Literary Landmarks: Edgar Allan Poe’s Cottage

Cincopa video hosting solution for your website. Another great product from Cincopa Send Files.

Literary Landmarks is a series that invites YPGers to visit a place of literary significance in New York City, Boston, Philadelphia, or San Francisco.

A few things come to mind when thinking of Edgar Allan Poe: poetry, “The Raven,” mystery, beating hearts under floorboards… but the Bronx? And yet it’s true. Add it to the list, because NYC can claim a small part of this Great American Writer’s history. Poe spent the last three years of his life in a small cottage in the Bronx, and that cottage is still there and can be visited by Poe fans today.

Poe's Cottage_01

Poe moved to Fordham Village in 1846 with his wife and mother-in-law, hoping that the country air would help ease his wife’s tuberculosis. (The Bronx was rural back then and the air quality wasn’t yet lethal.) His wife ended up dying, and Poe’s rather mysterious death followed two years later. The cottage survived the passing years, but just barely. It was in the hands of a dentist for a while (who— get this—used it as his dental office! The nerve!) and in 1913 was saved from demolition by the New York Shakespeare Society, which raised funds to move it across the street, where it now sits in the appropriately named Poe Park.

I had visions of a park filled with monuments, plaques, and quotes, but in reality this park has absolutely nothing to do with Poe. It’s a pretty standard park. There is a shiny new Visitor Center, but there isn’t much Poe related in there, either (minus a fake raven sitting near the window). It mainly houses the bathrooms and a few Bronx Historical Society pamphlets. Just skip that part and head straight to the cottage. There, you can buy your tickets. You can only walk through the cottage if you pay for the tour, which is the shortest tour ever since it’s a really small cottage.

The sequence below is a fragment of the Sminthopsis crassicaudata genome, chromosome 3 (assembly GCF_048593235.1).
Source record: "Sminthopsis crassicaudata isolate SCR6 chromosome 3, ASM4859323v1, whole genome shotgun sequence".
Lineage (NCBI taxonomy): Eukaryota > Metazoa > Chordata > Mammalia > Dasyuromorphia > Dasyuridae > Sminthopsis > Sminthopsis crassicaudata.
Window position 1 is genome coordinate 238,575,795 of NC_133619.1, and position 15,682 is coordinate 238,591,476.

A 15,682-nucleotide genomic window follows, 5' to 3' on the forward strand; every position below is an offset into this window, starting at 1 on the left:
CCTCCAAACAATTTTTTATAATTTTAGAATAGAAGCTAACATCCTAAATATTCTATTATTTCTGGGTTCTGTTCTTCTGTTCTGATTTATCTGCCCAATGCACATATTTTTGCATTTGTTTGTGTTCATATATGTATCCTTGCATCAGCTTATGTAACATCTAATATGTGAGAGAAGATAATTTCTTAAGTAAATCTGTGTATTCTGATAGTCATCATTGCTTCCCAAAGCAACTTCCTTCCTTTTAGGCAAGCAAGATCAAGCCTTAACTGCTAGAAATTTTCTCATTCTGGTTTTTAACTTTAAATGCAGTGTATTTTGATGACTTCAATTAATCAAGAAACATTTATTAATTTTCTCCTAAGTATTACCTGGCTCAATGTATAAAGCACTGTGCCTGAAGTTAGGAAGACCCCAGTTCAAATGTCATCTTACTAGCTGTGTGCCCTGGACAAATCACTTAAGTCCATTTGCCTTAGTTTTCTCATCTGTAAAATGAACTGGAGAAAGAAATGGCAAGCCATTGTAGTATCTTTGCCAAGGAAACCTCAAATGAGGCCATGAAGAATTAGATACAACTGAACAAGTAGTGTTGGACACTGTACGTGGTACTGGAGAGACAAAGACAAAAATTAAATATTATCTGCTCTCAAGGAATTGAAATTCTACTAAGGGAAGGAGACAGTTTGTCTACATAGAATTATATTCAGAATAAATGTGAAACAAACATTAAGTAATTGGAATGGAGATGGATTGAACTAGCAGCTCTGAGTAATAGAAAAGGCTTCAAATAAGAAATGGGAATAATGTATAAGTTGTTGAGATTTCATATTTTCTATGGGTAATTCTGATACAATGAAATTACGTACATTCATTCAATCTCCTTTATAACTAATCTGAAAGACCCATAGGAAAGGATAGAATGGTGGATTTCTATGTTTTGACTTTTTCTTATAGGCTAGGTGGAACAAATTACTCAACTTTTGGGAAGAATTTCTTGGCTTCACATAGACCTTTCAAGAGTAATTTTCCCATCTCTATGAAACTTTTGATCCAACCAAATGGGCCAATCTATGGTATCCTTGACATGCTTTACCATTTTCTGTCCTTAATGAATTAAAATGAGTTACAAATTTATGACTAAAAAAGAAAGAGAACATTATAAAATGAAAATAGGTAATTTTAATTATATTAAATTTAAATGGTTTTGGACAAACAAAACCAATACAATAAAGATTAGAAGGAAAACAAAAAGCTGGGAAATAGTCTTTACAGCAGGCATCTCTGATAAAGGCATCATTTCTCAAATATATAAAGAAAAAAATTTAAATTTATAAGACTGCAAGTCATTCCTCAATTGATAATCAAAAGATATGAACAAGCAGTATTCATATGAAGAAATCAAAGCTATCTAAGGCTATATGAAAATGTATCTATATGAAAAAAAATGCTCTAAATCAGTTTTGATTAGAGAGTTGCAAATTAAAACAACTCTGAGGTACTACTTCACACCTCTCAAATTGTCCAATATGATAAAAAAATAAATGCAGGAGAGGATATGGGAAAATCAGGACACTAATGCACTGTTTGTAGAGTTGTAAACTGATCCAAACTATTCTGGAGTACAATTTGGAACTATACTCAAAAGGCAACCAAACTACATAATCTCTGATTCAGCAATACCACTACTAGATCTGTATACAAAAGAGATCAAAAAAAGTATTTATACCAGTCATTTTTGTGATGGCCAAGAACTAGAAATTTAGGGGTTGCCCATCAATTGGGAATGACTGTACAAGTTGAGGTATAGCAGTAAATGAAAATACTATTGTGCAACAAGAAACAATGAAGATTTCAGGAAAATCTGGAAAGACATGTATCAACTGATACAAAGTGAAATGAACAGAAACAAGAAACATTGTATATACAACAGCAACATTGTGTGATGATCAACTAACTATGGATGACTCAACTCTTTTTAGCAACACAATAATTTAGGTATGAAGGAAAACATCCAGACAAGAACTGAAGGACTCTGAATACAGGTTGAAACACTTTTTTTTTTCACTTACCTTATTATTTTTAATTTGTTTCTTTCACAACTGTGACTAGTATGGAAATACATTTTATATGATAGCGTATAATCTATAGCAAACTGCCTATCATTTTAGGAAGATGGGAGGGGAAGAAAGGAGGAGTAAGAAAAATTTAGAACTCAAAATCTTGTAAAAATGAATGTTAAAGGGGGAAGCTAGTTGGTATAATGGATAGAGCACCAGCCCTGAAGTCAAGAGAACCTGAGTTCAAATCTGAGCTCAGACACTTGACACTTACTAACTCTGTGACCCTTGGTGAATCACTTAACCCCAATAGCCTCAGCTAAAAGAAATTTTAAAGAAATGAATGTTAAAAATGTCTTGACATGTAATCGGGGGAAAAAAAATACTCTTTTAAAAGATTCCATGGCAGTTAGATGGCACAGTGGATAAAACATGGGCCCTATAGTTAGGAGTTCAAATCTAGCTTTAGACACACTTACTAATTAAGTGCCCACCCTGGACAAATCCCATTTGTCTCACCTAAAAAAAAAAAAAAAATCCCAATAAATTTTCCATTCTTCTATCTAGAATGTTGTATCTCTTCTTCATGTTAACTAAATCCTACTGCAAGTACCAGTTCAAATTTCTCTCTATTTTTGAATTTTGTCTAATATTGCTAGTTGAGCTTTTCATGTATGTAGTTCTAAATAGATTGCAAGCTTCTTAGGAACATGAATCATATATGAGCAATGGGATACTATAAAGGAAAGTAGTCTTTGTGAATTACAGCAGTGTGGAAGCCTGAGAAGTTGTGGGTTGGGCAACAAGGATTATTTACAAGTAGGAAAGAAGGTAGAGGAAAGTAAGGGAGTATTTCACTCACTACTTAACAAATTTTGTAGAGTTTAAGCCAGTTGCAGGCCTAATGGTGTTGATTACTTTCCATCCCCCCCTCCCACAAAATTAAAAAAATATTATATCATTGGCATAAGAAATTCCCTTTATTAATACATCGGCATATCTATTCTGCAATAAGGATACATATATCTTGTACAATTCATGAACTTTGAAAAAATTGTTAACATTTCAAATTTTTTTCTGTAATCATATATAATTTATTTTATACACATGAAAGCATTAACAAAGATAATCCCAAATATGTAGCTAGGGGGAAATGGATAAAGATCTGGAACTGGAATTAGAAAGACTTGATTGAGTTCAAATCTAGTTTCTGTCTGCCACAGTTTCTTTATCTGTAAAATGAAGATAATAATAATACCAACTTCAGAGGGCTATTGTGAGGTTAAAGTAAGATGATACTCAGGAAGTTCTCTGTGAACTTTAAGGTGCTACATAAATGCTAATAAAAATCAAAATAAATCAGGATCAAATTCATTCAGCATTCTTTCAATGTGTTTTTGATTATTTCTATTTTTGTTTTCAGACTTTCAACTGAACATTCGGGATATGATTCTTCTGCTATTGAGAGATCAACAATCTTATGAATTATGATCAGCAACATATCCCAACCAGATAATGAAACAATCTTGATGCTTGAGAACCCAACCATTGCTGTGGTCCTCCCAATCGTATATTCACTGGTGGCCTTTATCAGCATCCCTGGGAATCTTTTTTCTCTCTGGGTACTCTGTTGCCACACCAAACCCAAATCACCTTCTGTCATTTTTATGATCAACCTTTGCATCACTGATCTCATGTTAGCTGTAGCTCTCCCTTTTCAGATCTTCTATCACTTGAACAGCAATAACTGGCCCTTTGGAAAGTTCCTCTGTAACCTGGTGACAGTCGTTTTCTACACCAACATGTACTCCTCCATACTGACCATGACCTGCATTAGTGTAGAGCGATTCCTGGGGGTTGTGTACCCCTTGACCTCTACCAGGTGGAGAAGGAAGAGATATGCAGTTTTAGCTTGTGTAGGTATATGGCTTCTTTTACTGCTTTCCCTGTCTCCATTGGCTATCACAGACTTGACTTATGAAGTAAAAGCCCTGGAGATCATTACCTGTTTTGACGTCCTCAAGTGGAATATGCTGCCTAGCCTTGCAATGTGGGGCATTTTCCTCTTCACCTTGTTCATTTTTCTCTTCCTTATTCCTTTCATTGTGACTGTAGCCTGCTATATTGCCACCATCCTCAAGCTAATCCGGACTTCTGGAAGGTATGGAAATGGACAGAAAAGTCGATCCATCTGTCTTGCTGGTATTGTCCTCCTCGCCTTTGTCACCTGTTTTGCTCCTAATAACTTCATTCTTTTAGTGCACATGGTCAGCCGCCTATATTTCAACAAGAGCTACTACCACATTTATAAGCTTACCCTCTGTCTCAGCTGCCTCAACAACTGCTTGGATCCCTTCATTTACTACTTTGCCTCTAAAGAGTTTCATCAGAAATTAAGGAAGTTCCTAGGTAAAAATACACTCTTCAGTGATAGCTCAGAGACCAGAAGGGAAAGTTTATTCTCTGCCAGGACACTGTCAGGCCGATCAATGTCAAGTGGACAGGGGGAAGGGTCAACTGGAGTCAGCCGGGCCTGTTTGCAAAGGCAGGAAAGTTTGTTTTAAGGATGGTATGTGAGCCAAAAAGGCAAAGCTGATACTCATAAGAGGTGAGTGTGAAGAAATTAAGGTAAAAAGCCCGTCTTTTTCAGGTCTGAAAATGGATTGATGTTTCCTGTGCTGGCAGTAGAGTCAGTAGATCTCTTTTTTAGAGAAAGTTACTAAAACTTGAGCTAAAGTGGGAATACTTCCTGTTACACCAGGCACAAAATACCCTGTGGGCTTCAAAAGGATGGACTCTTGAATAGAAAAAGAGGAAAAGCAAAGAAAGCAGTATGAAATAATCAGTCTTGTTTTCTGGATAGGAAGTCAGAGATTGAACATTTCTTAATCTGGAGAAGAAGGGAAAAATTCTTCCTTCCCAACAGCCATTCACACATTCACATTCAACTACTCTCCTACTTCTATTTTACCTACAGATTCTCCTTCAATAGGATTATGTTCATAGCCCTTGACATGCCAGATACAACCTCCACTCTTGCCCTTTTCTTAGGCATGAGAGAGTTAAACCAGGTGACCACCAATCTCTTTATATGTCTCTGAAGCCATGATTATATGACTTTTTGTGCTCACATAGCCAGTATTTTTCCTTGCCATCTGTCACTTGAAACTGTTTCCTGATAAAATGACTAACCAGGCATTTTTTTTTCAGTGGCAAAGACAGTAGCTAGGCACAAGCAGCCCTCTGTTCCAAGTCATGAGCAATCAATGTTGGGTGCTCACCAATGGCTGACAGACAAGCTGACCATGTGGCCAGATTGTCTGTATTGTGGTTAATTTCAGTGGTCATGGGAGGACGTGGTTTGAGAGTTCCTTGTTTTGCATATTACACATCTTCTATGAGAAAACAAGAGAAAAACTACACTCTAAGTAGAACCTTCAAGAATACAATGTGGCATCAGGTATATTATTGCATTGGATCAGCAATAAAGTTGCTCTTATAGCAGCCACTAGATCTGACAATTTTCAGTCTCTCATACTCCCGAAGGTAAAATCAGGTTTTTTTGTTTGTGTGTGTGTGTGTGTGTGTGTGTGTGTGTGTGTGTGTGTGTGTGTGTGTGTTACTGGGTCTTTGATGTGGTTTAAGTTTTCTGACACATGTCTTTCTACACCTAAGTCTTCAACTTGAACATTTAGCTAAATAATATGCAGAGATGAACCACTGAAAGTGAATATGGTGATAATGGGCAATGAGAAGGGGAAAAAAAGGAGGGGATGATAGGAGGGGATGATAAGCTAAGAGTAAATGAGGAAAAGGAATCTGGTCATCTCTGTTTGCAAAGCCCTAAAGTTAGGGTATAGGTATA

Poe's Cottage_03

The tour guide will walk you through the rooms and give an annotated history of Poe’s life while he lived in the Bronx. There are a few authentic Poe items—his rocking chair, mirror, and bed—and the rest of the furniture are antiques appropriate to the time period. There’s a twenty-minute film on Poe’s life and literary career that concludes the tour, but you don’t necessarily have to stay for that if films bore you.

Poe's Cottage_04 Poe's Cottage_05

I’m not a crazy Poe fan or anything, but I was a lit major, and I have to admit it excited me to stand in the same room where Poe wrote “The Cask of Amontillado.” (On the very same floorboards!) Not only that, Poe’s Cottage is apparently the only public writer’s house in New York. Can you believe that? If you’re a Poe fan, this historical landmark isn’t to be missed. And even if you aren’t, learning about one of the great minds that walked this city before us is a valuable experience all on its own.

Poe's Cottage_06

GRADES (on a 1-5 scale):

Fun: 2. Poe’s life wasn’t really fun. It’s only fitting that his cottage isn’t fun, either. I mean, his wife died in the back bedroom. In the bed that’s still there.

Cool Factor: 3. The tour guide was definitely cool (he was wearing a graphic raven tee). And it’s pretty cool to see this random preserved cottage in the middle of a bustling road in the Bronx.

Affordability: 3. $12 is a little steep for a tour of a four-room cottage, but hey, you gotta pay to experience   history.

NYC Experience: 4. To make it a day trip, visit the nearby Bronx Zoo or the New York Botanical Gardens. Head to Arthur Avenue (the Bronx’s Little Italy) for lunch.

Total: 12

Visit the Bronx Historical Society’s site to learn more about the location and visiting hours.

This article was contributed by YPG member Hannah Black. To learn more about Hannah, visit our Contributing Writers page.

Post to Twitter

Tags: , , , , ,

Comments are closed.